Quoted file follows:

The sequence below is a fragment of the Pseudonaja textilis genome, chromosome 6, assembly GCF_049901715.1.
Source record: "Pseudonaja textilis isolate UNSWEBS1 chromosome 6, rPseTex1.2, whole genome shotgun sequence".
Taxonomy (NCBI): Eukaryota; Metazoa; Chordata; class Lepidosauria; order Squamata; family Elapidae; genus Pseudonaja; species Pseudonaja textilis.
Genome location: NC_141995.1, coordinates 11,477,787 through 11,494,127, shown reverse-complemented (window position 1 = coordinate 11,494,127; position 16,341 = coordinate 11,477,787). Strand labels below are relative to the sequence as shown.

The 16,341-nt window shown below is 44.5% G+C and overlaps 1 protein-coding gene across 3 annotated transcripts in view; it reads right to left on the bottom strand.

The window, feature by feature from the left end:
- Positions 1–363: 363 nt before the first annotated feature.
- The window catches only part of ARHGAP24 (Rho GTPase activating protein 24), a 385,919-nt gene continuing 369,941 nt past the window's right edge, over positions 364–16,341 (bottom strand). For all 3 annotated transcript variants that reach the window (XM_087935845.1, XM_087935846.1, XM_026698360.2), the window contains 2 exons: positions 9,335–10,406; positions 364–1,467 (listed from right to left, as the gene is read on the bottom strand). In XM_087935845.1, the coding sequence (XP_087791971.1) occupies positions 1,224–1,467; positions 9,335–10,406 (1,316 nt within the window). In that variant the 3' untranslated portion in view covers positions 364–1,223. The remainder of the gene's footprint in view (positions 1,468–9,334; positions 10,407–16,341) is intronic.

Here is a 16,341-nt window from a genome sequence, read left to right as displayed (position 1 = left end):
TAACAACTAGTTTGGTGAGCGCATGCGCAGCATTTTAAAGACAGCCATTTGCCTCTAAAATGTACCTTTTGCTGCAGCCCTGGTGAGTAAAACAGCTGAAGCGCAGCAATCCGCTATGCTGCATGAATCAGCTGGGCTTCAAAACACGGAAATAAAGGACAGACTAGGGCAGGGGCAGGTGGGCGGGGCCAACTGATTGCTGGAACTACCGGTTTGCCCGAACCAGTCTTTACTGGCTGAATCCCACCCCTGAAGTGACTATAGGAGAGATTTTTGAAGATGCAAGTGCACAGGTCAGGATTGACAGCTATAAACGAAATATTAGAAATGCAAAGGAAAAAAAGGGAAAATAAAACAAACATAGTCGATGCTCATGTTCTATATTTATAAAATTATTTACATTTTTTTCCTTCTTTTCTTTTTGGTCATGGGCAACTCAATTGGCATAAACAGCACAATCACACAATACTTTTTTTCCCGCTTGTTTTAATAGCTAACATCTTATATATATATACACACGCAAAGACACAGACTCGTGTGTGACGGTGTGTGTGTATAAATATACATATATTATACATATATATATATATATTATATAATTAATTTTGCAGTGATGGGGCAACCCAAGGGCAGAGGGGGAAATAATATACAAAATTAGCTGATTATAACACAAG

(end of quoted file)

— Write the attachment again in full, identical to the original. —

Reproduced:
The sequence below is a fragment of the Pseudonaja textilis genome, chromosome 6, assembly GCF_049901715.1.
Source record: "Pseudonaja textilis isolate UNSWEBS1 chromosome 6, rPseTex1.2, whole genome shotgun sequence".
Taxonomy (NCBI): Eukaryota; Metazoa; Chordata; class Lepidosauria; order Squamata; family Elapidae; genus Pseudonaja; species Pseudonaja textilis.
Genome location: NC_141995.1, coordinates 11,477,787 through 11,494,127, shown reverse-complemented (window position 1 = coordinate 11,494,127; position 16,341 = coordinate 11,477,787). Strand labels below are relative to the sequence as shown.

The 16,341-nt window shown below is 44.5% G+C and overlaps 1 protein-coding gene across 3 annotated transcripts in view; it reads right to left on the bottom strand.

The window, feature by feature from the left end:
- Positions 1–363: 363 nt before the first annotated feature.
- The window catches only part of ARHGAP24 (Rho GTPase activating protein 24), a 385,919-nt gene continuing 369,941 nt past the window's right edge, over positions 364–16,341 (bottom strand). For all 3 annotated transcript variants that reach the window (XM_087935845.1, XM_087935846.1, XM_026698360.2), the window contains 2 exons: positions 9,335–10,406; positions 364–1,467 (listed from right to left, as the gene is read on the bottom strand). In XM_087935845.1, the coding sequence (XP_087791971.1) occupies positions 1,224–1,467; positions 9,335–10,406 (1,316 nt within the window). In that variant the 3' untranslated portion in view covers positions 364–1,223. The remainder of the gene's footprint in view (positions 1,468–9,334; positions 10,407–16,341) is intronic.

Here is a 16,341-nt window from a genome sequence, read left to right as displayed (position 1 = left end):
TAACAACTAGTTTGGTGAGCGCATGCGCAGCATTTTAAAGACAGCCATTTGCCTCTAAAATGTACCTTTTGCTGCAGCCCTGGTGAGTAAAACAGCTGAAGCGCAGCAATCCGCTATGCTGCATGAATCAGCTGGGCTTCAAAACACGGAAATAAAGGACAGACTAGGGCAGGGGCAGGTGGGCGGGGCCAACTGATTGCTGGAACTACCGGTTTGCCCGAACCAGTCTTTACTGGCTGAATCCCACCCCTGAAGTGACTATAGGAGAGATTTTTGAAGATGCAAGTGCACAGGTCAGGATTGACAGCTATAAACGAAATATTAGAAATGCAAAGGAAAAAAAGGGAAAATAAAACAAACATAGTCGATGCTCATGTTCTATATTTATAAAATTATTTACATTTTTTTCCTTCTTTTCTTTTTGGTCATGGGCAACTCAATTGGCATAAACAGCACAATCACACAATACTTTTTTTCCCGCTTGTTTTAATAGCTAACATCTTATATATATATACACACGCAAAGACACAGACTCGTGTGTGACGGTGTGTGTGTATAAATATACATATATTATACATATATATATATATATTATATAATTAATTTTGCAGTGATGGGGCAACCCAAGGGCAGAGGGGGAAATAATATACAAAATTAGCTGATTATAACACAAG